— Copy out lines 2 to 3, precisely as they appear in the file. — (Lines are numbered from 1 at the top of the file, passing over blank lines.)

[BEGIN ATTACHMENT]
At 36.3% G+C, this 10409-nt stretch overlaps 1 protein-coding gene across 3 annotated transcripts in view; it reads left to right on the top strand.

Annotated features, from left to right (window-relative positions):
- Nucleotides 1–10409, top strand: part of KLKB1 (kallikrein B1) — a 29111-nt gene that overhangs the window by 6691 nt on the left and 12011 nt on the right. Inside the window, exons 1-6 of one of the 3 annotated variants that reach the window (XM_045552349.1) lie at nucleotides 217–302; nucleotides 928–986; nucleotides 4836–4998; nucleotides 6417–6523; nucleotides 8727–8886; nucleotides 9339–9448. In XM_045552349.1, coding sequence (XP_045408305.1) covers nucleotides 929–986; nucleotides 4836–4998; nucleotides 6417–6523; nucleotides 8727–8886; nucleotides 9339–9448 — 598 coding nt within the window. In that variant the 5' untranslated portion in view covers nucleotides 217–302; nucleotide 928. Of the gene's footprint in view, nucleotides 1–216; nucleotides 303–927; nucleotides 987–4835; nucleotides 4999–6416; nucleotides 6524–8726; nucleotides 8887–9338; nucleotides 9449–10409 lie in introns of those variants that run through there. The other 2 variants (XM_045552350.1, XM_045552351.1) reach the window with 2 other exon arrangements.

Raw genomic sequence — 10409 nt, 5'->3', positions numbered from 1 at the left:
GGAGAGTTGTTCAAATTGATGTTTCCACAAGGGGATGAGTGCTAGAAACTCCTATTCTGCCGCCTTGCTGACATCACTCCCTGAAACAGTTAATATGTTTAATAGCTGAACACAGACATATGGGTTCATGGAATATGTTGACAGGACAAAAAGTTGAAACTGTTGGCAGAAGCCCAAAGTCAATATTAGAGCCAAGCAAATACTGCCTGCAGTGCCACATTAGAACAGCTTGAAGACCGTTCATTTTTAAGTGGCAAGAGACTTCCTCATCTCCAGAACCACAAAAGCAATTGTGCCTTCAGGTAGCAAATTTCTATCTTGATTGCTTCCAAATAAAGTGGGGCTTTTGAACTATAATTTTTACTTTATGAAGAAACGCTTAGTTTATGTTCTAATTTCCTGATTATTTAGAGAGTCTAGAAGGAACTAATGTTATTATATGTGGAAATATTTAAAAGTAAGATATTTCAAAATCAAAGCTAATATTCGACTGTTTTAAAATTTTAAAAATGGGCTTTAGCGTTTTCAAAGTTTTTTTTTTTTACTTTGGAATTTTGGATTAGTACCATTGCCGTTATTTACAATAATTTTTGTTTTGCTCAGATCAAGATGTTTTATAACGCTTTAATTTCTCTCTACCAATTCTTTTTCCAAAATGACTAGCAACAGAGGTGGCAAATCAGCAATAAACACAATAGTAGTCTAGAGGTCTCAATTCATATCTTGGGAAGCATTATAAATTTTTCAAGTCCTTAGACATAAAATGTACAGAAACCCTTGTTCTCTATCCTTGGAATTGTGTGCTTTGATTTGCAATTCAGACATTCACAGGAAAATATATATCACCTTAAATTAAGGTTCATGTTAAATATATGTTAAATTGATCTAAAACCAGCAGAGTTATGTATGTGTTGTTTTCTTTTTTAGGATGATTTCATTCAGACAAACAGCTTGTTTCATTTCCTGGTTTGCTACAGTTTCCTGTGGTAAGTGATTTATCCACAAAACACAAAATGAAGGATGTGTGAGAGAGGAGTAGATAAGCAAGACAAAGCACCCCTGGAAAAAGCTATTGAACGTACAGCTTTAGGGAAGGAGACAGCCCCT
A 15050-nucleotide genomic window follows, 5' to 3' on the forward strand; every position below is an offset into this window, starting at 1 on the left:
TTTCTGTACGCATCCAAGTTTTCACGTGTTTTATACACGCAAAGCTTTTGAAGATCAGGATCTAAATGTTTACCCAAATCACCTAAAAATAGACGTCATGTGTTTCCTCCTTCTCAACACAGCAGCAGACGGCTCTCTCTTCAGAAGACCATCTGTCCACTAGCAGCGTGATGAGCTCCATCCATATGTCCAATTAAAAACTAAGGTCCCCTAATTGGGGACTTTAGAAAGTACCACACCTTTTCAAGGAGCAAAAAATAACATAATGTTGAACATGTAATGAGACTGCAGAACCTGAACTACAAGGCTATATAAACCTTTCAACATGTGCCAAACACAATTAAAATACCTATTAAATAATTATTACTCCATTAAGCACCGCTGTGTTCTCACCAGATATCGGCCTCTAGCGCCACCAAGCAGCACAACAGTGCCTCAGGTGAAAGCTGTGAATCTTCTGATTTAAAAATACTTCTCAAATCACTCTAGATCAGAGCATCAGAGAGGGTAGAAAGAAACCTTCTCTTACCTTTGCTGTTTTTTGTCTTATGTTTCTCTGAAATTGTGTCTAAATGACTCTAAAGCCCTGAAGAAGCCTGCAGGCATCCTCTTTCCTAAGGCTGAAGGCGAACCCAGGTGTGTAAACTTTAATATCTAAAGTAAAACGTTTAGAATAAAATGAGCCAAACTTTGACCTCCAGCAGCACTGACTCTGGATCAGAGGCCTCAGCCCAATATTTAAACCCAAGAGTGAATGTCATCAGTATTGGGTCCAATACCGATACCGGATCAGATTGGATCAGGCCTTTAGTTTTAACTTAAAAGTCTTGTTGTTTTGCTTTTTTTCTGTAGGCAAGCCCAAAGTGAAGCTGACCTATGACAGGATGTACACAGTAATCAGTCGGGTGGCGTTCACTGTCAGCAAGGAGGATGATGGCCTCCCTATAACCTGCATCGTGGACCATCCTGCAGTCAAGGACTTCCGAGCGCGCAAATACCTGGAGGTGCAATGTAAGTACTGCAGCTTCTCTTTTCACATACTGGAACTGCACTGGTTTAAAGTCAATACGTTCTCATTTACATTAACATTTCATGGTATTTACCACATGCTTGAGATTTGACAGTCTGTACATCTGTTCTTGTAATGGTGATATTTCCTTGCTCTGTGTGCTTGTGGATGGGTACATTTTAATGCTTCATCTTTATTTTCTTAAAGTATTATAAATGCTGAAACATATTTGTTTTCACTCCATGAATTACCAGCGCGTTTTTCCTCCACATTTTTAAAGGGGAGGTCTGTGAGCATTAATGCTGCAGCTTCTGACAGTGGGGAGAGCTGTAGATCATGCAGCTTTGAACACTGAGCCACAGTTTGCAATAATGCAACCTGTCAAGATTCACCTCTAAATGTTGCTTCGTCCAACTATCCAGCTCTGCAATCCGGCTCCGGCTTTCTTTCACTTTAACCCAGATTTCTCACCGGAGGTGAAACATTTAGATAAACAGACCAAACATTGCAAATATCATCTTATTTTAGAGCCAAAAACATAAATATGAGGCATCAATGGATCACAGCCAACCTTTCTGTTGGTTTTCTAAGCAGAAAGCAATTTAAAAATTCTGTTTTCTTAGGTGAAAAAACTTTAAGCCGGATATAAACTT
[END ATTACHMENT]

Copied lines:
Annotated features, from left to right (window-relative positions):
- Nucleotides 1–10409, top strand: part of KLKB1 (kallikrein B1) — a 29111-nt gene that overhangs the window by 6691 nt on the left and 12011 nt on the right. Inside the window, exons 1-6 of one of the 3 annotated variants that reach the window (XM_045552349.1) lie at nucleotides 217–302; nucleotides 928–986; nucleotides 4836–4998; nucleotides 6417–6523; nucleotides 8727–8886; nucleotides 9339–9448. In XM_045552349.1, coding sequence (XP_045408305.1) covers nucleotides 929–986; nucleotides 4836–4998; nucleotides 6417–6523; nucleotides 8727–8886; nucleotides 9339–9448 — 598 coding nt within the window. In that variant the 5' untranslated portion in view covers nucleotides 217–302; nucleotide 928. Of the gene's footprint in view, nucleotides 1–216; nucleotides 303–927; nucleotides 987–4835; nucleotides 4999–6416; nucleotides 6524–8726; nucleotides 8887–9338; nucleotides 9449–10409 lie in introns of those variants that run through there. The other 2 variants (XM_045552350.1, XM_045552351.1) reach the window with 2 other exon arrangements.